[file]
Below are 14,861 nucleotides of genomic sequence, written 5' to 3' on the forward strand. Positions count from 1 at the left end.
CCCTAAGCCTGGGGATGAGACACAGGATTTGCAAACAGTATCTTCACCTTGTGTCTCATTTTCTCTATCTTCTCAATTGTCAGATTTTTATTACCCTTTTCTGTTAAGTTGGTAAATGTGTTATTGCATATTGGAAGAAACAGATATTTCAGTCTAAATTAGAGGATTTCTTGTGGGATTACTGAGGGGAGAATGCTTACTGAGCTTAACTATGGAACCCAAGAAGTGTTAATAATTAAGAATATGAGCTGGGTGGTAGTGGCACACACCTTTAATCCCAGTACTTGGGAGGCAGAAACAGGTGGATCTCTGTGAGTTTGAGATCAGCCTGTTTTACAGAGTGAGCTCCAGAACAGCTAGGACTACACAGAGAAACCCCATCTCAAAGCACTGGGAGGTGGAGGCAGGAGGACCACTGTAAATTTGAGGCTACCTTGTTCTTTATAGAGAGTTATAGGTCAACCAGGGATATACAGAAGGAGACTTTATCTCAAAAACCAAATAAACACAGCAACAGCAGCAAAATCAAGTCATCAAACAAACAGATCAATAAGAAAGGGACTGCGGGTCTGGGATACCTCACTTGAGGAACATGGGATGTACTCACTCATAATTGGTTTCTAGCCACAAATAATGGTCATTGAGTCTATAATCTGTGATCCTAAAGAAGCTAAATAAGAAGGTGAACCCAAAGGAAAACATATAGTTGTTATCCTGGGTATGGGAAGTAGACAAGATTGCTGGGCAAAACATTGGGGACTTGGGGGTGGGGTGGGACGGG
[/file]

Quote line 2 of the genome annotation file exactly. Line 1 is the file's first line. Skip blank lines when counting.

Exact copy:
CCCTAAGCCTGGGGATGAGACACAGGATTTGCAAACAGTATCTTCACCTTGTGTCTCATTTTCTCTATCTTCTCAATTGTCAGATTTTTATTACCCTTTTCTGTTAAGTTGGTAAATGTGTTATTGCATATTGGAAGAAACAGATATTTCAGTCTAAATTAGAGGATTTCTTGTGGGATTACTGAGGGGAGAATGCTTACTGAGCTTAACTATGGAACCCAAGAAGTGTTAATAATTAAGAATATGAGCTGGGTGGTAGTGGCACACACCTTTAATCCCAGTACTTGGGAGGCAGAAACAGGTGGATCTCTGTGAGTTTGAGATCAGCCTGTTTTACAGAGTGAGCTCCAGAACAGCTAGGACTACACAGAGAAACCCCATCTCAAAGCACTGGGAGGTGGAGGCAGGAGGACCACTGTAAATTTGAGGCTACCTTGTTCTTTATAGAGAGTTATAGGTCAACCAGGGATATACAGAAGGAGACTTTATCTCAAAAACCAAATAAACACAGCAACAGCAGCAAAATCAAGTCATCAAACAAACAGATCAATAAGAAAGGGACTGCGGGTCTGGGATACCTCACTTGAGGAACATGGGATGTACTCACTCATAATTGGTTTCTAGCCACAAATAATGGTCATTGAGTCTATAATCTGTGATCCTAAAGAAGCTAAATAAGAAGGTGAACCCAAAGGAAAACATATAGTTGTTATCCTGGGTATGGGAAGTAGACAAGATTGCTGGGCAAAACATTGGGGACTTGGGGGTGGGGTGGGACGGG